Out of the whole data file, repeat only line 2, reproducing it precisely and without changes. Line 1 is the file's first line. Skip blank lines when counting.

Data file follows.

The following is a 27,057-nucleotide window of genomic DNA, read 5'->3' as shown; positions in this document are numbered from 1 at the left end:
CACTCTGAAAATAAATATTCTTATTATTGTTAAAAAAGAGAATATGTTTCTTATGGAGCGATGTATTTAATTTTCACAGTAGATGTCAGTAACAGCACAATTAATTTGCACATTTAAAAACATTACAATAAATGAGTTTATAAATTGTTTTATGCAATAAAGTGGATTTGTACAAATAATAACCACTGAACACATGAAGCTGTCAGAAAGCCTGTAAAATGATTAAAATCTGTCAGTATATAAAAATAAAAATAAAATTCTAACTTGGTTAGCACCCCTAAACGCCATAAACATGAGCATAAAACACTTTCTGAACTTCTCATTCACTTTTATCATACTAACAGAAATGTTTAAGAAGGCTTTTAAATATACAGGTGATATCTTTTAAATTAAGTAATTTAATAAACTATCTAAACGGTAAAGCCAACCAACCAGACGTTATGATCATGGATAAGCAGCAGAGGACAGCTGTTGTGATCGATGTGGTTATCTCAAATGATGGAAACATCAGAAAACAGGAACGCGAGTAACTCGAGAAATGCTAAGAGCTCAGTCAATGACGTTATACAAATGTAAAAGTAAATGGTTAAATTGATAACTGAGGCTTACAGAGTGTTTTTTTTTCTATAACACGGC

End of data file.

CACTCTGAAAATAAATATTCTTATTATTGTTAAAAAAGAGAATATGTTTCTTATGGAGCGATGTATTTAATTTTCACAGTAGATGTCAGTAACAGCACAATTAATTTGCACATTTAAAAACATTACAATAAATGAGTTTATAAATTGTTTTATGCAATAAAGTGGATTTGTACAAATAATAACCACTGAACACATGAAGCTGTCAGAAAGCCTGTAAAATGATTAAAATCTGTCAGTATATAAAAATAAAAATAAAATTCTAACTTGGTTAGCACCCCTAAACGCCATAAACATGAGCATAAAACACTTTCTGAACTTCTCATTCACTTTTATCATACTAACAGAAATGTTTAAGAAGGCTTTTAAATATACAGGTGATATCTTTTAAATTAAGTAATTTAATAAACTATCTAAACGGTAAAGCCAACCAACCAGACGTTATGATCATGGATAAGCAGCAGAGGACAGCTGTTGTGATCGATGTGGTTATCTCAAATGATGGAAACATCAGAAAACAGGAACGCGAGTAACTCGAGAAATGCTAAGAGCTCAGTCAATGACGTTATACAAATGTAAAAGTAAATGGTTAAATTGATAACTGAGGCTTACAGAGTGTTTTTTTTTCTATAACACGGC